Wednesday, August 23, 2006

Photo Bonanza

For all of you who like the pictures of Isaiah better than anything I have to write on this blog (you know who you are) - this is your lucky day! There were so many pictures that we took in the last week or two that I wanted to include, and I couldn't choose because they are all so cute. Also, Michael put an entire series of photos of Isaiah in a cute green outfit on I highly recommend going there because every single picture is adorable. Plus, there are several older pictures of Isaiah up as well.

This past week, Michael and I celebrated our 3rd anniversary! We were married August 16th, 2003. We had a wonderful dinner at Olive Garden while Grandma and Grandpa Walz and Uncle James took care of Isaiah. We had a great time eating slowly and talking to each other leisurly. We both agreed that it was so It's amazing to think we have been married three entire years. Then again, we've gotten quite a bit accomplished in the past three years. Michael switched from one school to another, graduated, and got a job as a graphic designer; I graduated from the U, we have moved three times and, of course, we had a baby. I'm guessing we have packed ten years of living into our three wonderful years of marriage. Talk about life in the fast lane. (I'm pooped.)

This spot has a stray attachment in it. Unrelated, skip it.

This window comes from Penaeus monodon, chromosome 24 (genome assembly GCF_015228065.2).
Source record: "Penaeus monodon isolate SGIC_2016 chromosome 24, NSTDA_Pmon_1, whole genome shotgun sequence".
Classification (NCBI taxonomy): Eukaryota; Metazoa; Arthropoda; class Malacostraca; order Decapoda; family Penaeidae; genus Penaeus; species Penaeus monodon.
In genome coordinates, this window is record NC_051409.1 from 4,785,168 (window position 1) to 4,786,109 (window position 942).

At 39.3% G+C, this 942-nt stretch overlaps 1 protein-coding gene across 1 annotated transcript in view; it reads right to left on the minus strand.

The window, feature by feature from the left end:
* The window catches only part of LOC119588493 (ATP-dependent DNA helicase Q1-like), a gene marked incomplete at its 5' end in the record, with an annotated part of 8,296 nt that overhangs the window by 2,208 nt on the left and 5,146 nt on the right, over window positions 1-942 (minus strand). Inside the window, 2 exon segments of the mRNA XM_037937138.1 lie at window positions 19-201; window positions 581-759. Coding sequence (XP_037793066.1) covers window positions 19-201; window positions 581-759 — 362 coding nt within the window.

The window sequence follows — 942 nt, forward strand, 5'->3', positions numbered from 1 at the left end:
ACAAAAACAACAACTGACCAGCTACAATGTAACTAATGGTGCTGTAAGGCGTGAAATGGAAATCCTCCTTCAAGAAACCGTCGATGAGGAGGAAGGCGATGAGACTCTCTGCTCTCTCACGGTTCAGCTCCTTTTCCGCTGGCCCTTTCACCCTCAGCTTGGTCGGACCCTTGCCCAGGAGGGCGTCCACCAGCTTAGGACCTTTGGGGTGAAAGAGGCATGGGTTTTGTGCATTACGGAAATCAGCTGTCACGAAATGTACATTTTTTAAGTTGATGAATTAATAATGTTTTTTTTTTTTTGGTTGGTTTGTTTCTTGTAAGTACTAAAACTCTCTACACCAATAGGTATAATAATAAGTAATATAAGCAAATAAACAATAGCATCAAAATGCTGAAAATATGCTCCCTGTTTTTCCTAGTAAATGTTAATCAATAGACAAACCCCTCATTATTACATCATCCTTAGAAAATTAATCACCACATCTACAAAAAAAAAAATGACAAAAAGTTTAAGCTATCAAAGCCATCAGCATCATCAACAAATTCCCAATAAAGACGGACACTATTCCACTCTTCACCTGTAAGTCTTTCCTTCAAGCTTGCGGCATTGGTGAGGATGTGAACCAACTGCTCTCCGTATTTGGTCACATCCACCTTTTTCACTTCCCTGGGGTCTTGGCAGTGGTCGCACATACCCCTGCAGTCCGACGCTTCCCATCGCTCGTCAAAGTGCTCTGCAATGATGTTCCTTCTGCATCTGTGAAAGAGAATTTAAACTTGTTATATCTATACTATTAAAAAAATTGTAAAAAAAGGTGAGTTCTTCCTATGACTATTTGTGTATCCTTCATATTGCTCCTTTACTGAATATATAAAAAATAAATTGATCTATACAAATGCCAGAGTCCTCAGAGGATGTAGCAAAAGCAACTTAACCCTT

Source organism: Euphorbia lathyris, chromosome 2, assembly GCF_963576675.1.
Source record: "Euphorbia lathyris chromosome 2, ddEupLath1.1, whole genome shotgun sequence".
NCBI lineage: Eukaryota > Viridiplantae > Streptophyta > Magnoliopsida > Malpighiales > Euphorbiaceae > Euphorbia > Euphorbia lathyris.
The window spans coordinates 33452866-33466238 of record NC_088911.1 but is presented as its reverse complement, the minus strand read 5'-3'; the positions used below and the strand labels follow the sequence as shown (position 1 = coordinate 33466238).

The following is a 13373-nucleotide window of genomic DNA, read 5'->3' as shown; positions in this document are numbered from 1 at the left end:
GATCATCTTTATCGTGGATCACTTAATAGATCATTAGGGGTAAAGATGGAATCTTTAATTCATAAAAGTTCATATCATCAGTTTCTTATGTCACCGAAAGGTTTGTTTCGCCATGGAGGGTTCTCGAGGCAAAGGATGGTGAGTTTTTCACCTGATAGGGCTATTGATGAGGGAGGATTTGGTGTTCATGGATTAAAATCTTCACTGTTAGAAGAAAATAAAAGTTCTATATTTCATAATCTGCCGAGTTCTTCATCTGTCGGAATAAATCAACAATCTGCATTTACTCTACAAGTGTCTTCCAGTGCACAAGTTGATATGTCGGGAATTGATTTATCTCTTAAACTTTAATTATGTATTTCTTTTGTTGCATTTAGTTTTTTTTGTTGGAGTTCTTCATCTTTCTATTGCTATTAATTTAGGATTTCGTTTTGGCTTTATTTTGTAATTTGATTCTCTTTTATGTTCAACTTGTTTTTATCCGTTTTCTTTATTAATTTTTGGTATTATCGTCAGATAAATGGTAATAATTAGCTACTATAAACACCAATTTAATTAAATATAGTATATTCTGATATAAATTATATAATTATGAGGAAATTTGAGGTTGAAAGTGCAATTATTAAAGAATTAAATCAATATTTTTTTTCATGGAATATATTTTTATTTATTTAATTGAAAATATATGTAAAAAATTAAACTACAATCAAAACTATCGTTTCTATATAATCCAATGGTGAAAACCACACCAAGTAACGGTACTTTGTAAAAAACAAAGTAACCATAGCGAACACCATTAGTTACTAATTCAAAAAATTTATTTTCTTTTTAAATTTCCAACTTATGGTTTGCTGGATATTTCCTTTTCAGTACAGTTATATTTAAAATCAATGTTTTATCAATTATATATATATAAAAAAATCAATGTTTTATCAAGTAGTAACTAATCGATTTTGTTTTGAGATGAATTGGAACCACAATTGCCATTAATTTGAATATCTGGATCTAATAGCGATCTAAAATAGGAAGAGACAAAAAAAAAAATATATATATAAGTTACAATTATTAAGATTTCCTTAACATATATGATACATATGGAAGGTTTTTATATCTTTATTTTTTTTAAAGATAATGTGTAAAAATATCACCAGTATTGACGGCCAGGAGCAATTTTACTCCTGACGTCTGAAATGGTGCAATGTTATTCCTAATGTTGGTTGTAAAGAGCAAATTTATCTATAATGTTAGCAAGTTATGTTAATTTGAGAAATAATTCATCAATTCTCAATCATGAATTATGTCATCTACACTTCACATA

Speaking of pooped, Isaiah sits on the toilet himself now. Michael and I bought an insert-type thing that sits on top of the regular toilet seat to make it small enough for toddlers to sit on. It has handles, which Isaiah holds onto for balance, and it also has a spash guard, which the box advertised as a "deflector shield." We had a good laugh at that. It's so nice to be able to sit him down on the toilet instead of hold him above it. He's heavy and squirmy, and I just knew I was going to drop him in sooner or later if we didn't come up with a better solution. It's also perfect for cute pictures because the "deflector shield" covers up any indecency. What a handy deflector shield.